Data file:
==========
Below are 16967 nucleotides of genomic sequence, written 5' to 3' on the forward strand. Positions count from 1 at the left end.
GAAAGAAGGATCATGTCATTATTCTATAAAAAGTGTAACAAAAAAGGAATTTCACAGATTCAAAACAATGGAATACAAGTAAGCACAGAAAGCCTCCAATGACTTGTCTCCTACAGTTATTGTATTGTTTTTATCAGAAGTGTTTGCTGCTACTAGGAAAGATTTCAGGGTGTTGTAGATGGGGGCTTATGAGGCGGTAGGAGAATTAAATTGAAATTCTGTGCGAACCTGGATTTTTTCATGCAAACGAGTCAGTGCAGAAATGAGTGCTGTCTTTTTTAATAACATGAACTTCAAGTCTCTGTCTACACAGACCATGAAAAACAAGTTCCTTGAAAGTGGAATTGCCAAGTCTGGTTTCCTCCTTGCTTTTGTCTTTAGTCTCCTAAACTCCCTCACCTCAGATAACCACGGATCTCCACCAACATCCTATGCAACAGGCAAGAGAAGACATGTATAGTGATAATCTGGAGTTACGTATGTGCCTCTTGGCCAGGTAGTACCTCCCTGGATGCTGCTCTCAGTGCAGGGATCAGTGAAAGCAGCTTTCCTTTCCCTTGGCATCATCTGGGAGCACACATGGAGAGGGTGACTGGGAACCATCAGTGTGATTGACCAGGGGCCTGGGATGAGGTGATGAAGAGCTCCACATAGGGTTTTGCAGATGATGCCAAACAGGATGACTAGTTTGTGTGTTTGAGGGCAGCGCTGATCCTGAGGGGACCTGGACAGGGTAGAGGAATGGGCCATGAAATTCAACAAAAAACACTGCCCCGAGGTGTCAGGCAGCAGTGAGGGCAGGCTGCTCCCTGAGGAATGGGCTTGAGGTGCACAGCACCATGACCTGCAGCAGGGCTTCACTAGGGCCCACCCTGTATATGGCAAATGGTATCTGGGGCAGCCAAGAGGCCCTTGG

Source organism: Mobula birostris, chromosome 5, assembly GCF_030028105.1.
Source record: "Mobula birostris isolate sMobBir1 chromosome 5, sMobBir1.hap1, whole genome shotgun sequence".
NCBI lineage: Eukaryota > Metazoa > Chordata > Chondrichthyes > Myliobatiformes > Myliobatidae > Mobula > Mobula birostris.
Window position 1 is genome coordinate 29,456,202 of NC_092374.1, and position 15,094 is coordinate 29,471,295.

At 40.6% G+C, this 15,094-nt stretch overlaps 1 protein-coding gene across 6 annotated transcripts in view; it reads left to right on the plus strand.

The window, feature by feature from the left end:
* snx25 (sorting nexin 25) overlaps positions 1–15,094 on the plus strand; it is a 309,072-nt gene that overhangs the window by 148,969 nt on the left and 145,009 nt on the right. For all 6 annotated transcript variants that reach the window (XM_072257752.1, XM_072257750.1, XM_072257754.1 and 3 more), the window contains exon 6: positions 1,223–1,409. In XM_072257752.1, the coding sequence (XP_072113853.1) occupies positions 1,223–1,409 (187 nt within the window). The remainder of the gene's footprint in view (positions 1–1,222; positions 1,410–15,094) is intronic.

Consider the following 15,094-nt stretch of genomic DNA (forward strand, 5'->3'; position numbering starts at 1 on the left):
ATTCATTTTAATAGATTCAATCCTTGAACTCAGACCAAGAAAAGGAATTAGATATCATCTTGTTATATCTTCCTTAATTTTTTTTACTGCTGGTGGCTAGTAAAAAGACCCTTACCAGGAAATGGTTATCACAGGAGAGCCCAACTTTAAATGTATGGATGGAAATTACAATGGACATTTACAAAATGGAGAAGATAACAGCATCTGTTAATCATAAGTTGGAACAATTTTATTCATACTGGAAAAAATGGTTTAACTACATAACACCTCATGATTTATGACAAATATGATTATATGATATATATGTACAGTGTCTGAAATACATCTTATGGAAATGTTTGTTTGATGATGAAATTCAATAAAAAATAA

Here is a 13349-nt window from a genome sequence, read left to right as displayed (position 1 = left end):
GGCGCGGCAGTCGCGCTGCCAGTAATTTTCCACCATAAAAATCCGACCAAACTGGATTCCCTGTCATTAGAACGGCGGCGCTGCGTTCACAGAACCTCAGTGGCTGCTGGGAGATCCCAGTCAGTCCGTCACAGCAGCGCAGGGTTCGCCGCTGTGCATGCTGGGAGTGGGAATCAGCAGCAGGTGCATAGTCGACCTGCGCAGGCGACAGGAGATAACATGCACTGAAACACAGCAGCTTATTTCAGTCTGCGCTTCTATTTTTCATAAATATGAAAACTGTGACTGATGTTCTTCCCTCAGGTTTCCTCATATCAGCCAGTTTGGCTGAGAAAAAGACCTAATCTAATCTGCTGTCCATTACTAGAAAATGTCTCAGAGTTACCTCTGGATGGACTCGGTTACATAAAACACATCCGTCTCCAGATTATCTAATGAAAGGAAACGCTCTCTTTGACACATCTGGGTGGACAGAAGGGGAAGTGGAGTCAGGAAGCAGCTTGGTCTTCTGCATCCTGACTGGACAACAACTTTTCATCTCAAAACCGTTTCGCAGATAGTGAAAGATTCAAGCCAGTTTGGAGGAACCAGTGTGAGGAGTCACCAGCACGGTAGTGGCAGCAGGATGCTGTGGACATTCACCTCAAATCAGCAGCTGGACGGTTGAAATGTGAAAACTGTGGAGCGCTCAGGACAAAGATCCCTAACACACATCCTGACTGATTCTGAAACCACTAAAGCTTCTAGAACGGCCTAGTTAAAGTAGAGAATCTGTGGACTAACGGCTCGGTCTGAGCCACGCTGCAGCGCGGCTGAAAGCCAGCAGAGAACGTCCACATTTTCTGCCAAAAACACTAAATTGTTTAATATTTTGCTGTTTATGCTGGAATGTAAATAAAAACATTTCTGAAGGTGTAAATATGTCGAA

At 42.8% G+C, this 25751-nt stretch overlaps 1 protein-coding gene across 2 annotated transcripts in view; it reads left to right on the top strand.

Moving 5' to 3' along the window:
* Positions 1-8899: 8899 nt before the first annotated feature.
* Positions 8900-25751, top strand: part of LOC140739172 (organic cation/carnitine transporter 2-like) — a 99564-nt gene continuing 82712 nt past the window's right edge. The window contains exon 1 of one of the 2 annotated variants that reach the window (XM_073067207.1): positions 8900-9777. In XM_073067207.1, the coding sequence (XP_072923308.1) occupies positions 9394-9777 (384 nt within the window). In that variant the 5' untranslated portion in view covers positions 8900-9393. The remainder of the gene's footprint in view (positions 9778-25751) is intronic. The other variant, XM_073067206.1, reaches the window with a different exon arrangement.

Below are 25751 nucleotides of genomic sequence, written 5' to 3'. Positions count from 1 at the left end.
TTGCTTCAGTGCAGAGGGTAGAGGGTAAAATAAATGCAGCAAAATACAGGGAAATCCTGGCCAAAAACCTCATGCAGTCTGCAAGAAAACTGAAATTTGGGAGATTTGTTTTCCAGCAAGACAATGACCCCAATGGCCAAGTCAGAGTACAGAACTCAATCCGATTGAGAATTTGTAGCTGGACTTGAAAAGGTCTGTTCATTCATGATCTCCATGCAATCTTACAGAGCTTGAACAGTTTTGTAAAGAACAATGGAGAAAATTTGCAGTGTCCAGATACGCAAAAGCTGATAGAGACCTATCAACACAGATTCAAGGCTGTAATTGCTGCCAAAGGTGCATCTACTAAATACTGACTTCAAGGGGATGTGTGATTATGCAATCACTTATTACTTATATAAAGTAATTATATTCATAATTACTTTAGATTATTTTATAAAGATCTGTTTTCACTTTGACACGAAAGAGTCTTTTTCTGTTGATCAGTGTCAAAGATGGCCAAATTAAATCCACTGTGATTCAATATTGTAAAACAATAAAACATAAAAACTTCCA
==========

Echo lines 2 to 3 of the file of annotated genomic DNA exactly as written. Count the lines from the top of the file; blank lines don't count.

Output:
GAAAGAAGGATCATGTCATTATTCTATAAAAAGTGTAACAAAAAAGGAATTTCACAGATTCAAAACAATGGAATACAAGTAAGCACAGAAAGCCTCCAATGACTTGTCTCCTACAGTTATTGTATTGTTTTTATCAGAAGTGTTTGCTGCTACTAGGAAAGATTTCAGGGTGTTGTAGATGGGGGCTTATGAGGCGGTAGGAGAATTAAATTGAAATTCTGTGCGAACCTGGATTTTTTCATGCAAACGAGTCAGTGCAGAAATGAGTGCTGTCTTTTTTAATAACATGAACTTCAAGTCTCTGTCTACACAGACCATGAAAAACAAGTTCCTTGAAAGTGGAATTGCCAAGTCTGGTTTCCTCCTTGCTTTTGTCTTTAGTCTCCTAAACTCCCTCACCTCAGATAACCACGGATCTCCACCAACATCCTATGCAACAGGCAAGAGAAGACATGTATAGTGATAATCTGGAGTTACGTATGTGCCTCTTGGCCAGGTAGTACCTCCCTGGATGCTGCTCTCAGTGCAGGGATCAGTGAAAGCAGCTTTCCTTTCCCTTGGCATCATCTGGGAGCACACATGGAGAGGGTGACTGGGAACCATCAGTGTGATTGACCAGGGGCCTGGGATGAGGTGATGAAGAGCTCCACATAGGGTTTTGCAGATGATGCCAAACAGGATGACTAGTTTGTGTGTTTGAGGGCAGCGCTGATCCTGAGGGGACCTGGACAGGGTAGAGGAATGGGCCATGAAATTCAACAAAAAACACTGCCCCGAGGTGTCAGGCAGCAGTGAGGGCAGGCTGCTCCCTGAGGAATGGGCTTGAGGTGCACAGCACCATGACCTGCAGCAGGGCTTCACTAGGGCCCACCCTGTATATGGCAAATGGTATCTGGGGCAGCCAAGAGGCCCTTGG

Source organism: Mobula birostris, chromosome 5, assembly GCF_030028105.1.